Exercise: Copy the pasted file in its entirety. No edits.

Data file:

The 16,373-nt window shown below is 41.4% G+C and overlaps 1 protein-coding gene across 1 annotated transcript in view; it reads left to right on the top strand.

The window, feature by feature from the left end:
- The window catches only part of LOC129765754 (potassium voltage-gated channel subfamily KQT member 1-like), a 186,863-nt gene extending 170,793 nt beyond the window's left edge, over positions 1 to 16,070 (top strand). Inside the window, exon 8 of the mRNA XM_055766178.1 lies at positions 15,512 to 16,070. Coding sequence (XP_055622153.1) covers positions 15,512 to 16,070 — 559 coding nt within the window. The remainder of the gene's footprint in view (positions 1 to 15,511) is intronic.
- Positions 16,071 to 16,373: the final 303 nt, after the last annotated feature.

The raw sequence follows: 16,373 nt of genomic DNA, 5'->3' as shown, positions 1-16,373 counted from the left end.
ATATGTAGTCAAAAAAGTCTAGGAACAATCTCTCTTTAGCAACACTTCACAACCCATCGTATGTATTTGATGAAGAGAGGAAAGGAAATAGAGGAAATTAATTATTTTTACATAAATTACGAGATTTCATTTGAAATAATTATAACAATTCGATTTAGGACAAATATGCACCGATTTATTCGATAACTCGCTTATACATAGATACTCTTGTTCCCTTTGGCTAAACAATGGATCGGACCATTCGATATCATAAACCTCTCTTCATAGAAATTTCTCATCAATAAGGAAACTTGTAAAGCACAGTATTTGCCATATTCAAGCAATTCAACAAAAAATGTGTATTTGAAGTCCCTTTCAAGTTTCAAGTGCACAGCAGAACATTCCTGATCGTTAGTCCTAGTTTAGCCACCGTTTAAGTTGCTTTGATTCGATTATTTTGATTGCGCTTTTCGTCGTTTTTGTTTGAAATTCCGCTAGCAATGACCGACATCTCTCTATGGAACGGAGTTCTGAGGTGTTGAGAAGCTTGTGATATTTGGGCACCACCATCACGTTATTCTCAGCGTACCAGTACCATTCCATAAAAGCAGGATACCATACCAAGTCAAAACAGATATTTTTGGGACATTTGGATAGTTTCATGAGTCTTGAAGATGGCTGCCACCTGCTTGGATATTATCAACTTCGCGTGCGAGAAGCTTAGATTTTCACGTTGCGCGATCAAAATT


The 16,373-nt window shown below is 41.4% G+C and overlaps 1 protein-coding gene across 1 annotated transcript in view; it reads left to right on the top strand.

The window, feature by feature from the left end:
- The window catches only part of LOC129765754 (potassium voltage-gated channel subfamily KQT member 1-like), a 186,863-nt gene extending 170,793 nt beyond the window's left edge, over positions 1 to 16,070 (top strand). Inside the window, exon 8 of the mRNA XM_055766178.1 lies at positions 15,512 to 16,070. Coding sequence (XP_055622153.1) covers positions 15,512 to 16,070 — 559 coding nt within the window. The remainder of the gene's footprint in view (positions 1 to 15,511) is intronic.
- Positions 16,071 to 16,373: the final 303 nt, after the last annotated feature.

The raw sequence follows: 16,373 nt of genomic DNA, 5'->3' as shown, positions 1-16,373 counted from the left end.
ATATGTAGTCAAAAAAGTCTAGGAACAATCTCTCTTTAGCAACACTTCACAACCCATCGTATGTATTTGATGAAGAGAGGAAAGGAAATAGAGGAAATTAATTATTTTTACATAAATTACGAGATTTCATTTGAAATAATTATAACAATTCGATTTAGGACAAATATGCACCGATTTATTCGATAACTCGCTTATACATAGATACTCTTGTTCCCTTTGGCTAAACAATGGATCGGACCATTCGATATCATAAACCTCTCTTCATAGAAATTTCTCATCAATAAGGAAACTTGTAAAGCACAGTATTTGCCATATTCAAGCAATTCAACAAAAAATGTGTATTTGAAGTCCCTTTCAAGTTTCAAGTGCACAGCAGAACATTCCTGATCGTTAGTCCTAGTTTAGCCACCGTTTAAGTTGCTTTGATTCGATTATTTTGATTGCGCTTTTCGTCGTTTTTGTTTGAAATTCCGCTAGCAATGACCGACATCTCTCTATGGAACGGAGTTCTGAGGTGTTGAGAAGCTTGTGATATTTGGGCACCACCATCACGTTATTCTCAGCGTACCAGTACCATTCCATAAAAGCAGGATACCATACCAAGTCAAAACAGATATTTTTGGGACATTTGGATAGTTTCATGAGTCTTGAAGATGGCTGCCACCTGCTTGGATATTATCAACTTCGCGTGCGAGAAGCTTAGATTTTCACGTTGCGCGATCAAAATT